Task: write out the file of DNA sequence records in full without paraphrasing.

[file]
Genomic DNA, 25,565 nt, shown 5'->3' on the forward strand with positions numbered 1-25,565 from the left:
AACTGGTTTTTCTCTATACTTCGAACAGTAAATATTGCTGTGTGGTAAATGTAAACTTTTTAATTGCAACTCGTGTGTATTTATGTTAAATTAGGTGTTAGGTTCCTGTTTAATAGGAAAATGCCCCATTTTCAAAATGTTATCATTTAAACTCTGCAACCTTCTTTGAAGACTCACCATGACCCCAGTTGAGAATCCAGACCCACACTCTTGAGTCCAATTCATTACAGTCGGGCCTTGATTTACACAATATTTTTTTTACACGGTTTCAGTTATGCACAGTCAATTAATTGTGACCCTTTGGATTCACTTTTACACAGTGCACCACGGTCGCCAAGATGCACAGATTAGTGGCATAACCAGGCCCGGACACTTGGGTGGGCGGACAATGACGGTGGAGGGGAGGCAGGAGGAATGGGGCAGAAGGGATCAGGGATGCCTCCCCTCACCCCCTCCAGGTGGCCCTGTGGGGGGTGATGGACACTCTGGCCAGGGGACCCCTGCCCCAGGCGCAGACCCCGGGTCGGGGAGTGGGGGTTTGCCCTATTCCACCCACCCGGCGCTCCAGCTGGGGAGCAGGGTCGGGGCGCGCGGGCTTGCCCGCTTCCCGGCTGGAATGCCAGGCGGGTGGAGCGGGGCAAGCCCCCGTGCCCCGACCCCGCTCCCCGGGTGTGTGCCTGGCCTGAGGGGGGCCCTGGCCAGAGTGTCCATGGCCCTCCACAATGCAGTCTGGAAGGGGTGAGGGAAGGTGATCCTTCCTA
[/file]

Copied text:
Genomic DNA, 25,565 nt, shown 5'->3' on the forward strand with positions numbered 1-25,565 from the left:
AACTGGTTTTTCTCTATACTTCGAACAGTAAATATTGCTGTGTGGTAAATGTAAACTTTTTAATTGCAACTCGTGTGTATTTATGTTAAATTAGGTGTTAGGTTCCTGTTTAATAGGAAAATGCCCCATTTTCAAAATGTTATCATTTAAACTCTGCAACCTTCTTTGAAGACTCACCATGACCCCAGTTGAGAATCCAGACCCACACTCTTGAGTCCAATTCATTACAGTCGGGCCTTGATTTACACAATATTTTTTTTACACGGTTTCAGTTATGCACAGTCAATTAATTGTGACCCTTTGGATTCACTTTTACACAGTGCACCACGGTCGCCAAGATGCACAGATTAGTGGCATAACCAGGCCCGGACACTTGGGTGGGCGGACAATGACGGTGGAGGGGAGGCAGGAGGAATGGGGCAGAAGGGATCAGGGATGCCTCCCCTCACCCCCTCCAGGTGGCCCTGTGGGGGGTGATGGACACTCTGGCCAGGGGACCCCTGCCCCAGGCGCAGACCCCGGGTCGGGGAGTGGGGGTTTGCCCTATTCCACCCACCCGGCGCTCCAGCTGGGGAGCAGGGTCGGGGCGCGCGGGCTTGCCCGCTTCCCGGCTGGAATGCCAGGCGGGTGGAGCGGGGCAAGCCCCCGTGCCCCGACCCCGCTCCCCGGGTGTGTGCCTGGCCTGAGGGGGGCCCTGGCCAGAGTGTCCATGGCCCTCCACAATGCAGTCTGGAAGGGGTGAGGGAAGGTGATCCTTCCTA